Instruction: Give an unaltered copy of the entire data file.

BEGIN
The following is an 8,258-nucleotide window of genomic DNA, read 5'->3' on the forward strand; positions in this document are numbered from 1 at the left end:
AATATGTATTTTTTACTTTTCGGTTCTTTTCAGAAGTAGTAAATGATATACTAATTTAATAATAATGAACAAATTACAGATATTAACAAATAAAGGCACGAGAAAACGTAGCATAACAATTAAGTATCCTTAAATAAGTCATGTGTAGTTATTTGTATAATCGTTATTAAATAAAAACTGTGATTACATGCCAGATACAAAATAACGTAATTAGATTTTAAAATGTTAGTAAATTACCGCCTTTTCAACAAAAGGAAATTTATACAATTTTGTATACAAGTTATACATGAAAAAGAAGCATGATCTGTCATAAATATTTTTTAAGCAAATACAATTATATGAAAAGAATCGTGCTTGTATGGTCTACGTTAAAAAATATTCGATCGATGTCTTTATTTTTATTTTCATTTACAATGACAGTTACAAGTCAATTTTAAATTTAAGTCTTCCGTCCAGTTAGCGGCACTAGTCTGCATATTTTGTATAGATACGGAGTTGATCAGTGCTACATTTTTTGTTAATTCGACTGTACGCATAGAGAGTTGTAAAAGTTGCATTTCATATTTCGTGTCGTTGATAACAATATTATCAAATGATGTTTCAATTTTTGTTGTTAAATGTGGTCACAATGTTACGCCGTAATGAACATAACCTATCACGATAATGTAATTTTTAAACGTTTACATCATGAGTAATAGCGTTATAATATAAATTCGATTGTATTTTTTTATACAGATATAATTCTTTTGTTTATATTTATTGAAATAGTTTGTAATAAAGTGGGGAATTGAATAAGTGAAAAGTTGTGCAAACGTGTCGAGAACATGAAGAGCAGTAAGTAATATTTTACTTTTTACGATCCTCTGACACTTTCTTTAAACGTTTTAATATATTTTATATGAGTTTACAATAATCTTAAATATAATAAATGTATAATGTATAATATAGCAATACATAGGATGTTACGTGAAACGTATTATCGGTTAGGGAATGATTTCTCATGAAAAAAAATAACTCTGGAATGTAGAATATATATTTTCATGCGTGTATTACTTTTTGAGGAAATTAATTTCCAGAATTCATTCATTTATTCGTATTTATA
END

The following is an 8,258-nucleotide window of genomic DNA, read 5'->3' on the forward strand; positions in this document are numbered from 1 at the left end:
AATATGTATTTTTTACTTTTCGGTTCTTTTCAGAAGTAGTAAATGATATACTAATTTAATAATAATGAACAAATTACAGATATTAACAAATAAAGGCACGAGAAAACGTAGCATAACAATTAAGTATCCTTAAATAAGTCATGTGTAGTTATTTGTATAATCGTTATTAAATAAAAACTGTGATTACATGCCAGATACAAAATAACGTAATTAGATTTTAAAATGTTAGTAAATTACCGCCTTTTCAACAAAAGGAAATTTATACAATTTTGTATACAAGTTATACATGAAAAAGAAGCATGATCTGTCATAAATATTTTTTAAGCAAATACAATTATATGAAAAGAATCGTGCTTGTATGGTCTACGTTAAAAAATATTCGATCGATGTCTTTATTTTTATTTTCATTTACAATGACAGTTACAAGTCAATTTTAAATTTAAGTCTTCCGTCCAGTTAGCGGCACTAGTCTGCATATTTTGTATAGATACGGAGTTGATCAGTGCTACATTTTTTGTTAATTCGACTGTACGCATAGAGAGTTGTAAAAGTTGCATTTCATATTTCGTGTCGTTGATAACAATATTATCAAATGATGTTTCAATTTTTGTTGTTAAATGTGGTCACAATGTTACGCCGTAATGAACATAACCTATCACGATAATGTAATTTTTAAACGTTTACATCATGAGTAATAGCGTTATAATATAAATTCGATTGTATTTTTTTATACAGATATAATTCTTTTGTTTATATTTATTGAAATAGTTTGTAATAAAGTGGGGAATTGAATAAGTGAAAAGTTGTGCAAACGTGTCGAGAACATGAAGAGCAGTAAGTAATATTTTACTTTTTACGATCCTCTGACACTTTCTTTAAACGTTTTAATATATTTTATATGAGTTTACAATAATCTTAAATATAATAAATGTATAATGTATAATATAGCAATACATAGGATGTTACGTGAAACGTATTATCGGTTAGGGAATGATTTCTCATGAAAAAAAATAACTCTGGAATGTAGAATATATATTTTCATGCGTGTATTACTTTTTGAGGAAATTAATTTCCAGAATTCATTCATTTATTCGTATTTATA